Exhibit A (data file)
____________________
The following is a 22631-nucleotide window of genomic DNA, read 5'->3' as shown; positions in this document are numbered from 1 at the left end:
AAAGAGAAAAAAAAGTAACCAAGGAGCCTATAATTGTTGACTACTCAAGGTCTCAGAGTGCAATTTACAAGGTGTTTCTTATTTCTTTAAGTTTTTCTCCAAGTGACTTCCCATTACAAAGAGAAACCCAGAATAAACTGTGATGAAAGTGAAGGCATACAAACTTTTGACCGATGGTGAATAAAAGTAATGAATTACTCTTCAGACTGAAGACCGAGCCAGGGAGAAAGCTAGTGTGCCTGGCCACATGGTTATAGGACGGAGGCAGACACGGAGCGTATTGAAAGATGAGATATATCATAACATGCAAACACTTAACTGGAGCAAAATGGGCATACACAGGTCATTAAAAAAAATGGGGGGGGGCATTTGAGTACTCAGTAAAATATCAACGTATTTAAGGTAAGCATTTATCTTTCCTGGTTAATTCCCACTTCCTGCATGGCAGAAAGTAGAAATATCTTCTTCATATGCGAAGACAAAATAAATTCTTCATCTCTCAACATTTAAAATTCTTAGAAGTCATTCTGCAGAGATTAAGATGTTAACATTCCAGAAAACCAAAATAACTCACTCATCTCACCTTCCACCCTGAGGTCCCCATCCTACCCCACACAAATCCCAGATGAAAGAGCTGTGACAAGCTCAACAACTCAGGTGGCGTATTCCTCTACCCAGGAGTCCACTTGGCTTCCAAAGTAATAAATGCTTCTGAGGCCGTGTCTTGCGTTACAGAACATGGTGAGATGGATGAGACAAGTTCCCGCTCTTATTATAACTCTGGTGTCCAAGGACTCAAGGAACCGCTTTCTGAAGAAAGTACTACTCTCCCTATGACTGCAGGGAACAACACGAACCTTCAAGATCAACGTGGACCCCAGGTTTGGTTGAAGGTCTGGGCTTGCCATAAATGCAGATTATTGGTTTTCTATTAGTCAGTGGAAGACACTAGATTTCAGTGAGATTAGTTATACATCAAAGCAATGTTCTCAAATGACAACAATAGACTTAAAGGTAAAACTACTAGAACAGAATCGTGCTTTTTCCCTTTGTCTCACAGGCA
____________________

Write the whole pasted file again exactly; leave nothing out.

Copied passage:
The following is a 22631-nucleotide window of genomic DNA, read 5'->3' as shown; positions in this document are numbered from 1 at the left end:
AAAGAGAAAAAAAAGTAACCAAGGAGCCTATAATTGTTGACTACTCAAGGTCTCAGAGTGCAATTTACAAGGTGTTTCTTATTTCTTTAAGTTTTTCTCCAAGTGACTTCCCATTACAAAGAGAAACCCAGAATAAACTGTGATGAAAGTGAAGGCATACAAACTTTTGACCGATGGTGAATAAAAGTAATGAATTACTCTTCAGACTGAAGACCGAGCCAGGGAGAAAGCTAGTGTGCCTGGCCACATGGTTATAGGACGGAGGCAGACACGGAGCGTATTGAAAGATGAGATATATCATAACATGCAAACACTTAACTGGAGCAAAATGGGCATACACAGGTCATTAAAAAAAATGGGGGGGGGCATTTGAGTACTCAGTAAAATATCAACGTATTTAAGGTAAGCATTTATCTTTCCTGGTTAATTCCCACTTCCTGCATGGCAGAAAGTAGAAATATCTTCTTCATATGCGAAGACAAAATAAATTCTTCATCTCTCAACATTTAAAATTCTTAGAAGTCATTCTGCAGAGATTAAGATGTTAACATTCCAGAAAACCAAAATAACTCACTCATCTCACCTTCCACCCTGAGGTCCCCATCCTACCCCACACAAATCCCAGATGAAAGAGCTGTGACAAGCTCAACAACTCAGGTGGCGTATTCCTCTACCCAGGAGTCCACTTGGCTTCCAAAGTAATAAATGCTTCTGAGGCCGTGTCTTGCGTTACAGAACATGGTGAGATGGATGAGACAAGTTCCCGCTCTTATTATAACTCTGGTGTCCAAGGACTCAAGGAACCGCTTTCTGAAGAAAGTACTACTCTCCCTATGACTGCAGGGAACAACACGAACCTTCAAGATCAACGTGGACCCCAGGTTTGGTTGAAGGTCTGGGCTTGCCATAAATGCAGATTATTGGTTTTCTATTAGTCAGTGGAAGACACTAGATTTCAGTGAGATTAGTTATACATCAAAGCAATGTTCTCAAATGACAACAATAGACTTAAAGGTAAAACTACTAGAACAGAATCGTGCTTTTTCCCTTTGTCTCACAGGCA